Live Crystal River, FL Fishing Report
Capt. Kyle Messier
February 3, 2019
Crystal River - Saltwater Fishing Report
I'm Backkkkkkkkkk! After taking a short sabbatical from writing fishing reports and fishing in general, my latest venture Reel Florida Fishing Charters is finally up and rolling for the 2019 season. Although most of my 2019 fishing charters will be dedicated primarily towards fly fishing (per my 1 year noncompete) all readers should still find our reports appealing whether you're interested in spin or fly fishing.
So with that being said let's start off this new chapter in fishing adventures with an AWESOME report and a few photos from some of our most recent trips.
As we roll into February and most of the country is still "trying" to thaw out many visiting anglers have asked me the same question in recent weeks, "What has all of this cold weather done for fishing in the Crystal River and Homosassa areas?" As a life long resident of the area and 17 year veteran guide I for one can't remember a time when our area has seen such a prolonged tenure of cold and wet weather. The downfall of all of this cooler weather is that it has taken a toll on our Gulf water temperature in recent weeks but the silver lining behind all of this crummy weather is that our fishery has seen a very limited amount of pressure since the start of the New Year. Fewer boats equals less spookier fish and when fish are relaxed especially our primary backcountry targets Redfish, Speckled Trout, and Snook they can easily be fed using a variety of baits, lures, and flies.
Normally this time of year the flats of the Nature Coast are crystal clear which makes sneaking up on a tailing Redfish or sunning Speckled Trout a fun challenge. Since cooler water temperatures have actually helped to slow fish movements over the past week I've actually been able to maneuver my skiff with in 20 feet of certain fish before being detected. When an angler is able to get this close to their targeted fish and visually see their reactions to certain baits and flies one can learn a ton about their targeted species.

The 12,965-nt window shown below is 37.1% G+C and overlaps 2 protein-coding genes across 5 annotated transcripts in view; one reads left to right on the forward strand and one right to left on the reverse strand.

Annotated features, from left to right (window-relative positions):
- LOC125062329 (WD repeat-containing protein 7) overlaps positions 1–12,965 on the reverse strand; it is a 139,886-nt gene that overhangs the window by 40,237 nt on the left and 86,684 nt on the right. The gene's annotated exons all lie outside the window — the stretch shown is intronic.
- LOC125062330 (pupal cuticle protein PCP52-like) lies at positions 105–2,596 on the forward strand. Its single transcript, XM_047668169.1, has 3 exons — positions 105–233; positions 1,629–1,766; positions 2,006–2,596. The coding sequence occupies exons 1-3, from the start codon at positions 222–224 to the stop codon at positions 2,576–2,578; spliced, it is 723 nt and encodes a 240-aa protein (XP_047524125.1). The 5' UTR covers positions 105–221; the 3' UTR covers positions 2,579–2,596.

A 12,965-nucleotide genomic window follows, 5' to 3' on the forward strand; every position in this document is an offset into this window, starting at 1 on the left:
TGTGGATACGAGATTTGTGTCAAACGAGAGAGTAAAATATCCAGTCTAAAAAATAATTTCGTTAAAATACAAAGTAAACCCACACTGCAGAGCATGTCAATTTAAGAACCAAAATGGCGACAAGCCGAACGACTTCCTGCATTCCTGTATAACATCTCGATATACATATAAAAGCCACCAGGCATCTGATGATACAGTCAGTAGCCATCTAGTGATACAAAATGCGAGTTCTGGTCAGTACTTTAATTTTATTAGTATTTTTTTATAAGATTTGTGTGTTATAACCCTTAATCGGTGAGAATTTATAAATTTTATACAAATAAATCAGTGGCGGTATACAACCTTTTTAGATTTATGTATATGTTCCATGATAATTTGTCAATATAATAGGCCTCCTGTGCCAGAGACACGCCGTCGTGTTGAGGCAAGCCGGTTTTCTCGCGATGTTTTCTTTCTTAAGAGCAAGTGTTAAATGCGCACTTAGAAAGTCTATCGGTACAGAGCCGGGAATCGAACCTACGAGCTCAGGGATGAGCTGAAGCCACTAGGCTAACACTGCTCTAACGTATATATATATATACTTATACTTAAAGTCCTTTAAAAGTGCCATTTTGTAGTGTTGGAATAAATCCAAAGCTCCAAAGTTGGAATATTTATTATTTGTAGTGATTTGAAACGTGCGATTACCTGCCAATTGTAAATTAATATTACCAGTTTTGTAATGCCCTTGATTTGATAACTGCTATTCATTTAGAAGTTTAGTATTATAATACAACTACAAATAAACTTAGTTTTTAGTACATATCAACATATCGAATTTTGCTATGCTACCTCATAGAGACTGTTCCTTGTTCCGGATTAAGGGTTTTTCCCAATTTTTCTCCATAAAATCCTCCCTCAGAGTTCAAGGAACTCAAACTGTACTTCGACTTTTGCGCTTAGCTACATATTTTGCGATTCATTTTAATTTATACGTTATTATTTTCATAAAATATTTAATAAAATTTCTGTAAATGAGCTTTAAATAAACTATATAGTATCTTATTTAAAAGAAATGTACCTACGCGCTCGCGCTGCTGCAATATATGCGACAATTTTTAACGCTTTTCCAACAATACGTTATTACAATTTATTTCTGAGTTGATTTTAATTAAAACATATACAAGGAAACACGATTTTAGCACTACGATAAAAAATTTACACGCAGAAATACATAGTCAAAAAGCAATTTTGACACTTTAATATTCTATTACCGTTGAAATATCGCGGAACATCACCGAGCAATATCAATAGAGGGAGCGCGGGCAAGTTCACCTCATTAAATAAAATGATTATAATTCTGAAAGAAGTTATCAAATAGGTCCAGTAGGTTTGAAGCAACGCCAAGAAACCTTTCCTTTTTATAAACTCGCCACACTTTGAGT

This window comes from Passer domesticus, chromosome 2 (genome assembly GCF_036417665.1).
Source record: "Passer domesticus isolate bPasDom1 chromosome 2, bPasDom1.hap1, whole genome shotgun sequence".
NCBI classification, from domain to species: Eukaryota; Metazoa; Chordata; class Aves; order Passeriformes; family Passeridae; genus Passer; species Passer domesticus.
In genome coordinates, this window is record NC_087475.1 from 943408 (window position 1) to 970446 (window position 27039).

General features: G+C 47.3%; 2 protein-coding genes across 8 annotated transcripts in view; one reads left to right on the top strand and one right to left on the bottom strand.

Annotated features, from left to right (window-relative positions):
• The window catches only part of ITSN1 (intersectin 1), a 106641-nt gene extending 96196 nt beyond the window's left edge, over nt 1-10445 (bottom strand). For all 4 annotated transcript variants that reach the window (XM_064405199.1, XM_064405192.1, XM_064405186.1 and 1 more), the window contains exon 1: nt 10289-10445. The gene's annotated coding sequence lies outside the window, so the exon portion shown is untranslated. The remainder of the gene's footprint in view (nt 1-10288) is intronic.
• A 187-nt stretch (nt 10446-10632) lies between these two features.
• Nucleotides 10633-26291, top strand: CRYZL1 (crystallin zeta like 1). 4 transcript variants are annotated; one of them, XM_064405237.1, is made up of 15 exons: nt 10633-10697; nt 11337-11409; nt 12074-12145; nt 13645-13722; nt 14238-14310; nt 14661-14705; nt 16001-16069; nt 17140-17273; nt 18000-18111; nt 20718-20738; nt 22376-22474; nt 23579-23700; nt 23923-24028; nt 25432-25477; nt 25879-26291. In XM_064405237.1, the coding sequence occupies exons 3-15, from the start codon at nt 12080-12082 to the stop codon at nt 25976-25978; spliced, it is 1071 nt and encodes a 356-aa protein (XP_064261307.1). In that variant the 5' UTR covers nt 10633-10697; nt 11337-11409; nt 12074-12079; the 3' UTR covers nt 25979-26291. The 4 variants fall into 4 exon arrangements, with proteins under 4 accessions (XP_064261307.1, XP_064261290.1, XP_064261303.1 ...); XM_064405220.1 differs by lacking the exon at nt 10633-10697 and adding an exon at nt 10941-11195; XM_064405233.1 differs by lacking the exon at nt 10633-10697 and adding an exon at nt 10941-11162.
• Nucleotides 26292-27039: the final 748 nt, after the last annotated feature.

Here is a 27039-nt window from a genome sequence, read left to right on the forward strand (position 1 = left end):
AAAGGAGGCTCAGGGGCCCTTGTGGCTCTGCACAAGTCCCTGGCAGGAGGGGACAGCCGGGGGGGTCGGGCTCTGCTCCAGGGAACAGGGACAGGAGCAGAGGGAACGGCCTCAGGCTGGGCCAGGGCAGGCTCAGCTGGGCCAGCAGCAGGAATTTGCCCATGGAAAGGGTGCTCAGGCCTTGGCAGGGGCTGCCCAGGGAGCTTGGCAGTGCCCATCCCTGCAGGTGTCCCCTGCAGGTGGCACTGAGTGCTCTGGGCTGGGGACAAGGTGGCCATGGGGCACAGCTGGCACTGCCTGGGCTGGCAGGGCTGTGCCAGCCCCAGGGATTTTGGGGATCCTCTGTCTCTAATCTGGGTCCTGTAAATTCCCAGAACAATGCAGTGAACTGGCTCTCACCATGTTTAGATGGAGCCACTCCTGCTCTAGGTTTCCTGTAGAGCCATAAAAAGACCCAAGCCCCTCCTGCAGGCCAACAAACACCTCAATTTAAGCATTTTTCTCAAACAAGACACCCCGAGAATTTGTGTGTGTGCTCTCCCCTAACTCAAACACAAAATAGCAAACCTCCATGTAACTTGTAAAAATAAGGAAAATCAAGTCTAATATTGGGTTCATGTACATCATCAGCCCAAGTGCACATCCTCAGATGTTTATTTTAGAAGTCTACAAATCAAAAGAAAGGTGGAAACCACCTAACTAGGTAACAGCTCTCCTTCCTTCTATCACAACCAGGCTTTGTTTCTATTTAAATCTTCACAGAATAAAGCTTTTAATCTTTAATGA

What we've learned over the last few trips is that the tidal phases offering the lowest tides present the best opportunities for success. Anglers fishing flats featuring small rocky holes and sandy potholes at low tides will find a plethora of species all congregated in one area. Holes featuring rocky edges will typically hold healthy amounts of Redfish and Sheepshead while sandier holes tend to fill up with Speckled Trout and Snook. Targeting these shallow water holes requires a stealthy approach but once you get within casting range free lining a live shrimp or slow stripping a shrimp fly such as a "craft fur shrimp" or "redfish slider" is the only recipe needed for success.
During the periods of less than stellar weather when it has not been possible to get out on the water I've been helping a number of anglers perfect their "double haul" casts. A double haul cast is a cast used in fly fishing that helps anglers increase line speed while also helping with accuracy and adding distance. Our lessons usually consist of an hour long casting instruction on land followed up by a couple of hours fishing in the Kings Bay of Crystal River for Jack Crevalle and Ladyfish.
For those anglers that are new to fly fishing or for those adults that are interested in taking a child fishing, the fresh water bays and rivers of Crystal River and Homosassa are loaded with Ladyfish right now. Catching 15-20 fish an hour is usually no problem and all that's needed is a few small soft plastic jigs or plenty Clouser Minnows. Fast retrieves followed by short pauses will ensure a consistent strike from feeding river Ladyfish.
Great Double Haul Video: www.youtube.com/watch" target="_blank">https://www.youtube.com/watch?v=d8idd4kgXY4
Capt. Kyle Messier
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